The Corporate Transparency Act

by | Jan 28, 2023 | Business Entity


The Corporate Transparency Act (CTA), which was passed by Congress as part of the Anti-Money Laundering Act of 2020, requires reporting of beneficial ownership information (BOI) and was implemented by the Financial Crimes Enforcement Network (FinCEN) of the U.S. Department of the Treasury on September 29, 2022. (31 CFR 1010.380). The CTA was created to safeguard the U.S. financial system against illegal financial behavior and dangers to national security, including the creation of sham companies to launder money or escape U.S. sanctions. The law compels certain domestic and international businesses to submit specific BOI to FinCEN.

Although the CTA is focused on rooting out fraud and illegal shells, there has been little information about how this act will impact small businesses who fall under the requirements to report.

Given the severe confidentiality constraints imposed on FinCEN concerning the information acquired and the vast amount of businesses that currently fall under the act, the CTA orders FinCEN to draft guidelines detailing the information to be collected, the mode of collection, and how such information is to be shared with other law enforcement authorities.

According to the Reporting Rule, some domestic and international businesses must provide FinCEN with “beneficial ownership information” (“BOI”) reports. The reporting rule outlines who must file a BOI report, what information must be disclosed, and when a report is due.

Who must report following the ‘Reporting Rule’?

The Reporting Rule must be followed by every corporation, limited liability company (“LLC”), or other organization formed by filing with a secretary of state or other comparable agency following the laws of a State or Indian tribe. The Reporting Rule also applies to any company, LLC, or other organization organized under the laws of a foreign nation authorized to conduct business in any State or tribal jurisdiction.

As a result, the rule mandates that the following businesses (each a “Reporting Company”) make reports unless they qualify for an exemption:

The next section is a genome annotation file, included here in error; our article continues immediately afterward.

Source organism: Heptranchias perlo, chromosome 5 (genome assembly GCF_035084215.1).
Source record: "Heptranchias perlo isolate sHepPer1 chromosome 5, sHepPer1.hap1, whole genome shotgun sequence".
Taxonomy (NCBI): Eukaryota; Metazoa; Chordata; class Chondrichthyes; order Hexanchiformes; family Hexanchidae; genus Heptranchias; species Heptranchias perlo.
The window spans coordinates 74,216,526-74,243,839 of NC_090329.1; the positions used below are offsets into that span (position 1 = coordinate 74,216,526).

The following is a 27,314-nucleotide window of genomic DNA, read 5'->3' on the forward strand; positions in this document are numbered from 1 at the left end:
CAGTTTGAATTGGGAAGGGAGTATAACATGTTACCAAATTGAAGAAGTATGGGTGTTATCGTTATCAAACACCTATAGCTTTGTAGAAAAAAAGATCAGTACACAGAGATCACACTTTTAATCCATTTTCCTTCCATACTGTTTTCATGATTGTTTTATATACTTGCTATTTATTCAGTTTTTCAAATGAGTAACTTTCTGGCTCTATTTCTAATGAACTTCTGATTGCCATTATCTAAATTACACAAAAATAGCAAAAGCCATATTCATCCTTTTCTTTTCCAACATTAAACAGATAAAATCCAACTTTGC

• S. companies/corporations
  • S. LLCs
  • other U.S. organizations, including statutory trusts, limited partnerships, and business trusts
  • Non-U.S. companies, LLCs, and other similar organizations are authorized to conduct business here in the U.S.

Who is exempted from this rule?

The Reporting Rule outlines different categories of companies that are not considered Reporting Companies and are thus not obligated to submit reports following the Reporting Rule. Currently, the only exempted companies are governmental agencies, banks, credit unions, money service companies, licensed broker-dealers, exchanges, clearing houses, accounting firms, public utilities, some tax-exempt entities, and organizations that support tax-exempt entities are just a few examples. Thus, most companies, even single-member LLCs, will be required to follow the Reporting Rule.

Disclosure of Information

According to the final rule, a Reporting Company must provide FinCEN with the following information relating to itself:

  • Full legal name,
  • any trade names,
  • current address,
  • jurisdiction of formation,
  • Internal Revenue Service taxpayer identification number (TIN),
  • employer identification number, or
  • or, in the case of a foreign reporting company that has not received a TIN, a tax identification number issued by a foreign jurisdiction, and the name of that jurisdiction.

Most of this information is commonly found in the company’s annual reports. However, Reporting Companies with their major place of business in the United States must give the street address of that location. In contrast, those with their principal place of business abroad must give the street address of the main U.S. site where their business is done.

The final rule also stipulates that a Reporting Company must provide FinCEN with the following information for each beneficial owner and company applicant:

  • The person’s full legal name;
  • their date of birth;
  • their current home or place of business address; and
  • either their FinCEN identifier or another distinctive identification number from a valid form of identification (and a picture of that document).

The CTA employs a two-tiered system for beneficial owners and company applicants, requiring a home address for everyone else and a business address for applicants who incorporate or register companies in the course of their business (such as beneficial owners).


The BOI reporting rule, according to FinCEN, will support efforts made by U.S. government departments and agencies, law enforcement, tax authorities, and financial institutions to safeguard the financial system against unauthorized use that compromises U.S. national security and foreign policy interests. However, the rule does affect a wide range of U.S. companies, and FinCEN is still working out the exact logistics of implementation. For example, companies created after January 1, 2024, will have to file their BOI reports within thirty (30) days of the creation of their companies, and all currently existing companies (or companies registered before January 1, 2024) will have until January 1, 2025, to file their BOI reports.

For more information on what this means for your small business, schedule your free call today!

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